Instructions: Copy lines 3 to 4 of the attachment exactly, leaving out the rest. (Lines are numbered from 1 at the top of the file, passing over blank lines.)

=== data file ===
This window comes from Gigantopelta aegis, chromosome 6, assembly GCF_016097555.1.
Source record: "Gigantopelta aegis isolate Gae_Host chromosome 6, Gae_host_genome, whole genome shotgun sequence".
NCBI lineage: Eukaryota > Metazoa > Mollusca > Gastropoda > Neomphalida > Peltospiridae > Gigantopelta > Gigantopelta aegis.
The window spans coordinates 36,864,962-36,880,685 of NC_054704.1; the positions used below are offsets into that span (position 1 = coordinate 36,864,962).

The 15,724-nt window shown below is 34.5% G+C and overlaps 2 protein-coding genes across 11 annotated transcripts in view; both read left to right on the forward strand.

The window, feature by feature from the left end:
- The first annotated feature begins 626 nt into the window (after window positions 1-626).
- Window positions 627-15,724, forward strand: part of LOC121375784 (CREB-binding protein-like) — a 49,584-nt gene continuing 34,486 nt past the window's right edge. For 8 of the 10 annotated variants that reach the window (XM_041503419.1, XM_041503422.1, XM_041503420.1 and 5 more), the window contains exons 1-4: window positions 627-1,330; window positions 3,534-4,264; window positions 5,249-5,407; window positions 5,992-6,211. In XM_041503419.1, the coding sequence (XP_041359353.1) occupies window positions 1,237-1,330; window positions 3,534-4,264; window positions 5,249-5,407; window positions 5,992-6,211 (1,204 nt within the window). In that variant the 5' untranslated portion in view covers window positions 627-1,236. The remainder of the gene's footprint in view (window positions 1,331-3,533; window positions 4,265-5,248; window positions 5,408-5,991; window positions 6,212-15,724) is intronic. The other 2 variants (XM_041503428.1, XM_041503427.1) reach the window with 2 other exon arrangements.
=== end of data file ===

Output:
NCBI lineage: Eukaryota > Metazoa > Mollusca > Gastropoda > Neomphalida > Peltospiridae > Gigantopelta > Gigantopelta aegis.
The window spans coordinates 36,864,962-36,880,685 of NC_054704.1; the positions used below are offsets into that span (position 1 = coordinate 36,864,962).